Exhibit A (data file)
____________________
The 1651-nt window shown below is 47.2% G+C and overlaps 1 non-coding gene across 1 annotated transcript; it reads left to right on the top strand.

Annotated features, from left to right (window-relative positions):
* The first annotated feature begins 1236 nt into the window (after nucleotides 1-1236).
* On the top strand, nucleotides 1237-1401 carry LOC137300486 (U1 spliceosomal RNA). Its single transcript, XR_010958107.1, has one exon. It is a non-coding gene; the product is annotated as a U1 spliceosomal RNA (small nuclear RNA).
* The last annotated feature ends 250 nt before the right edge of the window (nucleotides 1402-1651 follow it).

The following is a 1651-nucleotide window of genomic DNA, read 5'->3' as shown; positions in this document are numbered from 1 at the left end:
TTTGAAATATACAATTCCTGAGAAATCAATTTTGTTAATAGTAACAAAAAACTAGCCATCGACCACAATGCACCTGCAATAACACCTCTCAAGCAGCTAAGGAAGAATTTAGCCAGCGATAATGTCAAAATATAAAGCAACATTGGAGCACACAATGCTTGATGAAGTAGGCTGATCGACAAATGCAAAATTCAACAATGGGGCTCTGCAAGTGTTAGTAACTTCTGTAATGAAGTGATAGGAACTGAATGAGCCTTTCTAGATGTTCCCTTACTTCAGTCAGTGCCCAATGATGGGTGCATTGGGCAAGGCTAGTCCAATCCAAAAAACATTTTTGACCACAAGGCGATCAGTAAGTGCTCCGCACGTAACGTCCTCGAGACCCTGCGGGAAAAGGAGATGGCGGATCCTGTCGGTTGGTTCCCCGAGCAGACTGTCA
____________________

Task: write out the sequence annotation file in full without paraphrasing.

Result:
The 1651-nt window shown below is 47.2% G+C and overlaps 1 non-coding gene across 1 annotated transcript; it reads left to right on the top strand.

Annotated features, from left to right (window-relative positions):
* The first annotated feature begins 1236 nt into the window (after nucleotides 1-1236).
* On the top strand, nucleotides 1237-1401 carry LOC137300486 (U1 spliceosomal RNA). Its single transcript, XR_010958107.1, has one exon. It is a non-coding gene; the product is annotated as a U1 spliceosomal RNA (small nuclear RNA).
* The last annotated feature ends 250 nt before the right edge of the window (nucleotides 1402-1651 follow it).

The following is a 1651-nucleotide window of genomic DNA, read 5'->3' as shown; positions in this document are numbered from 1 at the left end:
TTTGAAATATACAATTCCTGAGAAATCAATTTTGTTAATAGTAACAAAAAACTAGCCATCGACCACAATGCACCTGCAATAACACCTCTCAAGCAGCTAAGGAAGAATTTAGCCAGCGATAATGTCAAAATATAAAGCAACATTGGAGCACACAATGCTTGATGAAGTAGGCTGATCGACAAATGCAAAATTCAACAATGGGGCTCTGCAAGTGTTAGTAACTTCTGTAATGAAGTGATAGGAACTGAATGAGCCTTTCTAGATGTTCCCTTACTTCAGTCAGTGCCCAATGATGGGTGCATTGGGCAAGGCTAGTCCAATCCAAAAAACATTTTTGACCACAAGGCGATCAGTAAGTGCTCCGCACGTAACGTCCTCGAGACCCTGCGGGAAAAGGAGATGGCGGATCCTGTCGGTTGGTTCCCCGAGCAGACTGTCA